Archive for the Uncategorized Category

A reminder of how District Two serves District One

Posted in Uncategorized on November 4, 2012 by seaweavermarine

Here is the  County link to the expansion of the County Commission Referendum of 2006.

The Question and Answer component NEVER addresses the fact that the most populace District will always control the Board due to their population advantage and thus ALL Board members pander to D1.  (perhaps to attain the HC benefits provided to County Reps… that district one rebelled against… when their Town Counsel tried to snare the same Health Care benefits for life…)
Actually this is not the part that is UN-constitutional to the NC Constitution…it is the disparity of representatives in a electi0n cycle. This year D1 has 3 choices, D2 has 2.
Standing and speaking to people waiting in line at Carrboro Early Voting,  no one thought this consolidation of power in one district was fair or equitable…and everyone was holding a blue democrat sample ballot. Many said they would vote for me. I asked them to do so, or abstain.
I ask ALL district One voters to do the same.

This is a sham of an election structure.
Here, Democrat Citizen Will agrees (from 2006)


Daily Tar Heel Questionnaire

Posted in Uncategorized on October 24, 2012 by seaweavermarine


Name: Chris Weaver

Age: ?

Town/City: Caldwell

Career/Occupation: Self employed Marine Contractor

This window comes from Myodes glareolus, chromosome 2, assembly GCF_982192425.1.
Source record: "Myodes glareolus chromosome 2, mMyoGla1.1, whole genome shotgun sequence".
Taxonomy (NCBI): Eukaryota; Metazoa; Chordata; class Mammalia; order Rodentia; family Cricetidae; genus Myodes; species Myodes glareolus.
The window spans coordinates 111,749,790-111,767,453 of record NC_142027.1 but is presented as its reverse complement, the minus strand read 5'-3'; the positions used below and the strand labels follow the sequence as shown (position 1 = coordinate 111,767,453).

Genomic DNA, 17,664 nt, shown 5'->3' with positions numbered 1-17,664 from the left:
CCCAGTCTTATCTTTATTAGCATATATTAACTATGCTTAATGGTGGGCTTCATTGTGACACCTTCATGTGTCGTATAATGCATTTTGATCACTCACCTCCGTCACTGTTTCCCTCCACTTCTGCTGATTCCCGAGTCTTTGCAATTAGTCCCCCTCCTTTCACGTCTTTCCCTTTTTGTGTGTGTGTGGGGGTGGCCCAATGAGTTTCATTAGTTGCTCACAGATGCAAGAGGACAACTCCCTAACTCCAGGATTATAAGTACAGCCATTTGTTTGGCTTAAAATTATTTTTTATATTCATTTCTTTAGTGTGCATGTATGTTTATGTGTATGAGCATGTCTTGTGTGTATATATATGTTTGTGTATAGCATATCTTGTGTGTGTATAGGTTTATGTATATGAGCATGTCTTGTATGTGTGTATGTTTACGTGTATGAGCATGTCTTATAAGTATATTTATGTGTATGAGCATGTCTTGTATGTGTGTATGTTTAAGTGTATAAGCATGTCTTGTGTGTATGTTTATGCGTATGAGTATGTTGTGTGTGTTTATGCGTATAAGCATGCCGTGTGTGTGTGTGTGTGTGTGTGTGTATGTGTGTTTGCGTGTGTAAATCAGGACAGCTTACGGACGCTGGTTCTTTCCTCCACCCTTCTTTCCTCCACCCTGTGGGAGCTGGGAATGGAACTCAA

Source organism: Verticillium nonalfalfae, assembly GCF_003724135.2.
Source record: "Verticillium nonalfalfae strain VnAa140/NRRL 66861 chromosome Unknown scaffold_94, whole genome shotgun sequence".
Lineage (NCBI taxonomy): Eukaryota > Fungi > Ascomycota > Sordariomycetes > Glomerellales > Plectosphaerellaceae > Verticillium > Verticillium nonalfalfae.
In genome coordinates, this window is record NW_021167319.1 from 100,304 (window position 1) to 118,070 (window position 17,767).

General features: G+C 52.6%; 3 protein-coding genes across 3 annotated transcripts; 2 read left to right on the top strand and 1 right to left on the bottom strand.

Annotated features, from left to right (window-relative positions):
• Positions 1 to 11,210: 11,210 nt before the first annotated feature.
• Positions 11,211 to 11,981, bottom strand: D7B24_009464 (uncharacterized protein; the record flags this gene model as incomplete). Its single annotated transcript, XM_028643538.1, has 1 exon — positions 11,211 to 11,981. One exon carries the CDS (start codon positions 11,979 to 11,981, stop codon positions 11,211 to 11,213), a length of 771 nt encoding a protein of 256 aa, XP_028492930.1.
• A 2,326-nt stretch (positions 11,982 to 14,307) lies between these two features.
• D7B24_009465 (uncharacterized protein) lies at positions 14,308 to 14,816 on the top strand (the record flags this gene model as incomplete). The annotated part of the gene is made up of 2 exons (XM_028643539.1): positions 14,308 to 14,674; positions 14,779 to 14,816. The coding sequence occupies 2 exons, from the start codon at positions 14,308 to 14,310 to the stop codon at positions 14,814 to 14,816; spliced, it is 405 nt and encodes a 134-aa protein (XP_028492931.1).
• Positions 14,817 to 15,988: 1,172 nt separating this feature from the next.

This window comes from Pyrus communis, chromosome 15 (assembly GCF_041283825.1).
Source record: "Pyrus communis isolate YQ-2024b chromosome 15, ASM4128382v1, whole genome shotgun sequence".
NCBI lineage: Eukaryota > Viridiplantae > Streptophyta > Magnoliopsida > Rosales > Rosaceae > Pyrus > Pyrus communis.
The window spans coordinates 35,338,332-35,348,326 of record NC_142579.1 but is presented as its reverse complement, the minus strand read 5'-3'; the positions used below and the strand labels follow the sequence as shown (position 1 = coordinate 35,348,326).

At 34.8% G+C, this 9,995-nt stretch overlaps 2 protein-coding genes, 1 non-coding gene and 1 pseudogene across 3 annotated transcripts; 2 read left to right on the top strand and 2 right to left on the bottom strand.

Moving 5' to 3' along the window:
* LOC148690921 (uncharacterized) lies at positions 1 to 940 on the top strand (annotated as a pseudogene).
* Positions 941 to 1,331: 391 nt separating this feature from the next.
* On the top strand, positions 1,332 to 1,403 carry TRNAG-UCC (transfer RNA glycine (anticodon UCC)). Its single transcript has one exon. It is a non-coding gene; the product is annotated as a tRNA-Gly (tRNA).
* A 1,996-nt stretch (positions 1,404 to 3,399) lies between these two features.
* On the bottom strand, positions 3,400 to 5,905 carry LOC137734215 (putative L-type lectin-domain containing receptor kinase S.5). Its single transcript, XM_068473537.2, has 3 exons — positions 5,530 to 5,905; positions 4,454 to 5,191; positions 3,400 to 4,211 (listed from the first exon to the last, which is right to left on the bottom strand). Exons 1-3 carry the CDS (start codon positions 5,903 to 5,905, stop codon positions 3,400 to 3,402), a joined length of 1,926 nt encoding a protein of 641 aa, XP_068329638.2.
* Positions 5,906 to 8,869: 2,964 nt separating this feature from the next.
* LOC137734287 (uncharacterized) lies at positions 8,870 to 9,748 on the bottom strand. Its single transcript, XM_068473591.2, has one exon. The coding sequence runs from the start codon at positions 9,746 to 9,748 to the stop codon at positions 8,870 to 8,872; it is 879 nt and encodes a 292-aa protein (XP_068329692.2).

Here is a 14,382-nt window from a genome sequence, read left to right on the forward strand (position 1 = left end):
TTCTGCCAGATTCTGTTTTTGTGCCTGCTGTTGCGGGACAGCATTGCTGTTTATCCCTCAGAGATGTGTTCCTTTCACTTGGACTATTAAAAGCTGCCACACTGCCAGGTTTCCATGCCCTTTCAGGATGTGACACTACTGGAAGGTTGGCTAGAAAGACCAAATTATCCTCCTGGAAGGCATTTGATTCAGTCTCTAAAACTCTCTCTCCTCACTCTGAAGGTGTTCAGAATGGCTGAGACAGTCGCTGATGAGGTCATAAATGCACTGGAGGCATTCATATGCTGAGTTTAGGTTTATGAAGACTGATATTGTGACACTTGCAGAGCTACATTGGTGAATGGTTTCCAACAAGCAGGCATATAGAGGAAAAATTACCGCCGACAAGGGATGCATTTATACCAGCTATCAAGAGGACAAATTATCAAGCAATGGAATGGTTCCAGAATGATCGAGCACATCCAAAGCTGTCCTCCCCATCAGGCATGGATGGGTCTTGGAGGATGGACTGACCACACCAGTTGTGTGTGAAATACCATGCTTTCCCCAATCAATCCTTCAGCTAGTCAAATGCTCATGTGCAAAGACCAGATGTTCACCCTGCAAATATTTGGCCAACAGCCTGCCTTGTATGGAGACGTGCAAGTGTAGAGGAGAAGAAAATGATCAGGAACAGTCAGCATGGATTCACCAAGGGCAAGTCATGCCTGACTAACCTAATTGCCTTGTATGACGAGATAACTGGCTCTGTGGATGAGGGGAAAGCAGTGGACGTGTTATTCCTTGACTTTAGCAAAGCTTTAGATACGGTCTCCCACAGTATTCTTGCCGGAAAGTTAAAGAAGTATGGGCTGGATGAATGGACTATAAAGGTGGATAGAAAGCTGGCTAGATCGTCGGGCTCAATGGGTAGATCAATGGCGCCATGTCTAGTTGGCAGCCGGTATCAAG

Political Affiliation: Republican

Political Career: I have Zero Years of Bureaucratic training.


If elected, what are your top three goals you want to accomplish during your term?
1. End the gerrymandered structure that allows for district interference in the Commissioner Election process. The result of which is the entire Board catering to the larger voter base of one district.

2. Expand Economic development

3. Reduce Taxes and Regulation

What makes you a better candidate than your opponent?

There never has been a Republican elected to the commission in this county’s history. A famous leader once said, “If everyone is thinking the same thing, no one is thinking”. This applies to governing bodies as well. If everyone on the Board thinks the same way, there will be no change in Orange. The political make up of the board is going to shift hard to the ideological left when the unchallenged commissioners arrive from Chapel Hill. As a token Republican for diversity’s sake I would not be alter the balance of principles, but I can provide a voice for a large population that has been marginalized in the county and provide an ideological check.

What is your opinion on the proposed transit plan?
The Light rail portion is an albatross. It will confiscate resources from an otherwise good Bus plan. The Light Rail is track is minimal in Orange County but will absorb the bulk of Local, State and National taxpayer monies. It is funded by a Legacy Tax that will never end and property owners of this county will pay for it in their sleep. The Proponents of the Rail have been selling the plan to Students who will not pay the tag fees as they own no vehicles or are not required to register them in Orange. The supposed economic development along the scant 4 miles in Orange will face the First District’s historical hostility towards growth, and will never offset the costs of the portion in Orange AND the portion in Durham that Orange citizens will be responsible for.

How would you increase economic development and the local economy?